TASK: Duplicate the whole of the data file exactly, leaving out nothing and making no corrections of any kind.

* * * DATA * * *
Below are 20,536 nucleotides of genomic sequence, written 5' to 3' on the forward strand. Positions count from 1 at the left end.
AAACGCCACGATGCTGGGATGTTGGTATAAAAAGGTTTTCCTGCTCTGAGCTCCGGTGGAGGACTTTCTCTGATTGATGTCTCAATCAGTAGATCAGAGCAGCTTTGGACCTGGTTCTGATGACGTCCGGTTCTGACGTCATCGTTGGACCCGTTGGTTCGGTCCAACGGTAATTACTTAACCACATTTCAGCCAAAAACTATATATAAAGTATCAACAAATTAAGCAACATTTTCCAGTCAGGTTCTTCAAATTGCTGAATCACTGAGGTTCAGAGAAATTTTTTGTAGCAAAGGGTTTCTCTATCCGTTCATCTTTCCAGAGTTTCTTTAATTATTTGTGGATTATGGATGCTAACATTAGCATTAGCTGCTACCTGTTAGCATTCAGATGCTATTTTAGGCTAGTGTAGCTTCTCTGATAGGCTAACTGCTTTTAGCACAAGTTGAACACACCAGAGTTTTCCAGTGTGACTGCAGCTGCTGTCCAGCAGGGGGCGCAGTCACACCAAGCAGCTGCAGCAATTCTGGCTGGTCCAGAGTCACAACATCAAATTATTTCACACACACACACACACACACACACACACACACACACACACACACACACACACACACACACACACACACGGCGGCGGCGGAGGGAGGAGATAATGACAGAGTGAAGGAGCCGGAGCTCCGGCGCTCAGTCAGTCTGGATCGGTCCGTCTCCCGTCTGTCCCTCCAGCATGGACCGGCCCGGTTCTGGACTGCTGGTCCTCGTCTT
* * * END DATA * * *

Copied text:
Below are 20,536 nucleotides of genomic sequence, written 5' to 3' on the forward strand. Positions count from 1 at the left end.
AAACGCCACGATGCTGGGATGTTGGTATAAAAAGGTTTTCCTGCTCTGAGCTCCGGTGGAGGACTTTCTCTGATTGATGTCTCAATCAGTAGATCAGAGCAGCTTTGGACCTGGTTCTGATGACGTCCGGTTCTGACGTCATCGTTGGACCCGTTGGTTCGGTCCAACGGTAATTACTTAACCACATTTCAGCCAAAAACTATATATAAAGTATCAACAAATTAAGCAACATTTTCCAGTCAGGTTCTTCAAATTGCTGAATCACTGAGGTTCAGAGAAATTTTTTGTAGCAAAGGGTTTCTCTATCCGTTCATCTTTCCAGAGTTTCTTTAATTATTTGTGGATTATGGATGCTAACATTAGCATTAGCTGCTACCTGTTAGCATTCAGATGCTATTTTAGGCTAGTGTAGCTTCTCTGATAGGCTAACTGCTTTTAGCACAAGTTGAACACACCAGAGTTTTCCAGTGTGACTGCAGCTGCTGTCCAGCAGGGGGCGCAGTCACACCAAGCAGCTGCAGCAATTCTGGCTGGTCCAGAGTCACAACATCAAATTATTTCACACACACACACACACACACACACACACACACACACACACACACACACACACACACACACACACACACGGCGGCGGCGGAGGGAGGAGATAATGACAGAGTGAAGGAGCCGGAGCTCCGGCGCTCAGTCAGTCTGGATCGGTCCGTCTCCCGTCTGTCCCTCCAGCATGGACCGGCCCGGTTCTGGACTGCTGGTCCTCGTCTT